The role of cellphone file sharing in Tuareg popular music

Par Christopher Kirkley

In the Sahara of West Africa, cellular phones serve a multitude of purposes beyond communication. Equipped with memory cards, the storage and transfer of data, in particular music, has taken precedence as the most important role. The result is a wide network of popular Tuareg music, largely composed of locally produced creations and home recordings, but integrating music from far off geographic regions. The culture of sharing and music trading has an antecedent in the cassette tradingof music of the Tuareg rebellion. As ethnic minorities in their respective countries, Tuareg music has lacked central distribution and adapts easily into a system of music sharing devoid of copyright. The network of popular music is aided by the mobility of Ishumar, or young unemployed Tuareg who move across the desert countries with little impedance from state borders, carrying music on their phones and creating a wide shared folk culture. The presentation will focus on the history of Tuareg music networks, discuss how and what kind of data is shared, the role of the cellphone in these transactions, as well as future tendencies and trends.

Christopher Kirkley is an music collector and archivist focused on the Sahel of West Africa. His work examines contemporary popular musics in the evolving technological landscape, the interplay of localized traditions with transglobal influences, and new modes of cultural transmission. He releases records under the label Sahel Sounds and maintains a blog exploring arts and music of the region. www.sahelsounds.com

Mobile Phone and design: a conceptual approach

By Thomas Paris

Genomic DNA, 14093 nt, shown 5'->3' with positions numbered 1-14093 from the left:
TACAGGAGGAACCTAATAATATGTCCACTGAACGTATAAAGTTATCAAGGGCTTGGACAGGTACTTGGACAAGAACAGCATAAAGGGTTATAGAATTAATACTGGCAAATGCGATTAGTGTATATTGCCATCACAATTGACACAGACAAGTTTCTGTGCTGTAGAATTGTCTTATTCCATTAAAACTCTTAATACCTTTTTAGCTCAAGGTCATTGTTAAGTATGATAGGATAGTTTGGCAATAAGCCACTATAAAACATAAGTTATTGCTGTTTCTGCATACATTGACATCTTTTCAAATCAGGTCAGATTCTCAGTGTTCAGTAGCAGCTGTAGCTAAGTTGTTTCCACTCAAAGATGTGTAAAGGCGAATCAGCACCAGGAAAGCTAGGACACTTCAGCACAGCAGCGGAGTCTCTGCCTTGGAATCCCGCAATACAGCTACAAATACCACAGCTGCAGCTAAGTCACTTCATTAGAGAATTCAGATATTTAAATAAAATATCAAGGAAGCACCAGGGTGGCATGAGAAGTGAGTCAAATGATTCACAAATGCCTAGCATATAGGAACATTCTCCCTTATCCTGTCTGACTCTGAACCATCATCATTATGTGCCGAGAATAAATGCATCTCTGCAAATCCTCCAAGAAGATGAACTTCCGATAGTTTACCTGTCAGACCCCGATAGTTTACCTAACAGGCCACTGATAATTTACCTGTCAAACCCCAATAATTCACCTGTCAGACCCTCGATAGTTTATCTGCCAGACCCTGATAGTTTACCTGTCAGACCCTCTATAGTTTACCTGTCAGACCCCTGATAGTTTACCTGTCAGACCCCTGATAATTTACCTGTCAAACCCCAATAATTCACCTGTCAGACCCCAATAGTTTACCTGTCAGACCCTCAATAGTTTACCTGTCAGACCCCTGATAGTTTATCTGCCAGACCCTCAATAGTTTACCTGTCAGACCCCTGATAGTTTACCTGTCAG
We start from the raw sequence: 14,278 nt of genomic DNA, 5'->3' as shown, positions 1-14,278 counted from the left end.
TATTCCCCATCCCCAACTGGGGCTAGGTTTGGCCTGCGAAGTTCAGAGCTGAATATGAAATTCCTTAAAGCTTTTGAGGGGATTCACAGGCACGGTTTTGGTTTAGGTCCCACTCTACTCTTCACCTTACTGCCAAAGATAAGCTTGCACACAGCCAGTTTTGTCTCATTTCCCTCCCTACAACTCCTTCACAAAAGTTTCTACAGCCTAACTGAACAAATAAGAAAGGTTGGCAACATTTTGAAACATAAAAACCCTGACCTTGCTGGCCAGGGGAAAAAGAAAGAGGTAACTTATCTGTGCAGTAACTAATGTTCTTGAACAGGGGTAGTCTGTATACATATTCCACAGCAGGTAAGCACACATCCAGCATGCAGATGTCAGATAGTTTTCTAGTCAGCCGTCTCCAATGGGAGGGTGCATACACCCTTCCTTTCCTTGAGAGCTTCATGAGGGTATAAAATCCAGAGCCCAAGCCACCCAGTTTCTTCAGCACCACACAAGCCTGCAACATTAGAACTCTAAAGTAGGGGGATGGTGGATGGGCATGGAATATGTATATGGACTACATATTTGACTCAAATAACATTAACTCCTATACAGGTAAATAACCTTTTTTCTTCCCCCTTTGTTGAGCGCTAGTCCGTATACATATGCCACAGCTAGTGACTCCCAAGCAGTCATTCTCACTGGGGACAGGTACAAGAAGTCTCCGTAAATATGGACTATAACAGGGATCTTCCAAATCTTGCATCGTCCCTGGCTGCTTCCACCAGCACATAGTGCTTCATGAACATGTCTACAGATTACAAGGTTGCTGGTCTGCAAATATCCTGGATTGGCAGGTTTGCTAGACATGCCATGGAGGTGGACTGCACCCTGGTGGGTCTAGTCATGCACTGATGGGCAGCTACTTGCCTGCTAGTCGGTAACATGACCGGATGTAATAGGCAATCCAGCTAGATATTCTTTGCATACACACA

One can consider the mobile phone as a new Medim and understand new forms of creation that generates the yardstick. This proposal intends to address the issue of creativity in the field of mobile telephony in a different approach, after work on the analysis of favorable conditions for the creation. It will not be, therefore, speak of “forms of creation”, but rather to provide a conceptual framework for the creativity of a sector, and then examine how the mobile phone is likely to alter the structure of that creativity. In this context, it will be question of desire, and tool market, and virgin land. Communication therefore proposes to clarify a conceptual perspective the finding of creativity that we can do in the world of mobile telephony.

Thomas Paris is affiliated with HEC Paris professor and researcher at the CNRS, associated with PREG-CRG Polytechnic. A graduate of the Ecole Polytechnique and holds a doctorate in management, it conducts research for fifteen years on the creative industries (film and broadcasting, music, fashion, publishing, architecture, advertising, large kitchen design ): he studied the specifics of their economy and their management. Author of a recent book on the subject (creativity Manager, Pearson, 2010), it also runs a seminar on these issues at the Paris School of Management.

My work as an exploration of creative possibilities of mobile crossed the passion of three researchers (and long-time colleagues) : Laurent Creton (economist), Laurence Allard (sociologist) and Roger Odin (semiotics), who asked me to jointly organize the first instance of Mobile Creation Symposium in June 2012. First instance in June 2012.

Second instance december, 2013, the 5-6.

Symposium’s official website : www.mobilecreation.fr